FYW Pedagogy and building Student centered civic engagement on campus, cultural rhetorics, epideictic rhetorics, narrative work as academic work, memoir, community literacy, social activism, digital composition, queer rhetorics, pedagogy as activism
Jay McClintick is very interested in ways of ethically teaching and moving students toward a more critical awareness of their place in their broader community and how they can move to shape that space for the better. Jay has spent some time volunteering for activist organizations like Easter Farm Workers Association, and they are very interested in activists movements and the way they manifest online and offline, the affordances for both, and how we can organize and mobilize student bodies in a contemporary, fractured for profit college environment.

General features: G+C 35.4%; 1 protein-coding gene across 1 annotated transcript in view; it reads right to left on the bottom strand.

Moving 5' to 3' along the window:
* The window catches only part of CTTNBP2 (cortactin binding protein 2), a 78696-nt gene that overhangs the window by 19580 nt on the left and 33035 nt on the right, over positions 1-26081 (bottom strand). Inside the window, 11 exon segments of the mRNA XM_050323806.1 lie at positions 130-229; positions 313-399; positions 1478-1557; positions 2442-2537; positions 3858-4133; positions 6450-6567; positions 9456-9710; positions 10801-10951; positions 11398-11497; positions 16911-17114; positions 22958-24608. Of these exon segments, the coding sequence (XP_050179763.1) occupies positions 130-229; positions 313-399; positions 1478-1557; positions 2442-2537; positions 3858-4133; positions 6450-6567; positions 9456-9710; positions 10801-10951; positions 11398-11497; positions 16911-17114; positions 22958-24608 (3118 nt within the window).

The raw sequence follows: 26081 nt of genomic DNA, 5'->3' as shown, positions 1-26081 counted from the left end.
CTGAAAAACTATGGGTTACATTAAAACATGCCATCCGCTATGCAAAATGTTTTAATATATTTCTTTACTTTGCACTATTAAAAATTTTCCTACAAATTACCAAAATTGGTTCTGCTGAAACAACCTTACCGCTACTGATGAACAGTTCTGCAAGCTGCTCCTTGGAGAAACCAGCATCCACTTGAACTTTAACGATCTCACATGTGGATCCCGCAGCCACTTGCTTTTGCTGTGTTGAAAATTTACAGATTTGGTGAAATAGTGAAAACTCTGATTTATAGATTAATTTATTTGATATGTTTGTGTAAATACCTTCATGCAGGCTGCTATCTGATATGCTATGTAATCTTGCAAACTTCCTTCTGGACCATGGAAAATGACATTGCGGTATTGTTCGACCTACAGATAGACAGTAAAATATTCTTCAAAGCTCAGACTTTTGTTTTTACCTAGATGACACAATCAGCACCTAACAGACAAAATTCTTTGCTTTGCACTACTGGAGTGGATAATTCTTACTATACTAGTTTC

They will always feel at odds with the academy and that's fine. They went to three different schools about 1000 miles away from each other to complete his undergraduate degree, and they hope to God that they don't have to do that for their masters.
They are interested in turning sites of alienation into sites of productive social action. They see writing as a way to disrupt oppressive forces and intervene on our lives, as the key step to move from reacting to problems to acting on problems. Someone thought it was a good idea to let them teach First Year Writing, so they try to bring these ideas to the classroom. They run the press Birds Piled Loosely, which produces an online magazine three times a year and three physical chapbooks once a year. They have had work published in anthologies, journals, and presses like The Queer South: Essays and Poems, The Offing, Hawai'i Pacific Review, Banango Street, Your Impossible Voice, Paper Nautilus Press, and others. All these works are published under pseudonyms so, uh, don't bother looking for them.
Co-founder and Co-owner of Birds Piled Loosely Press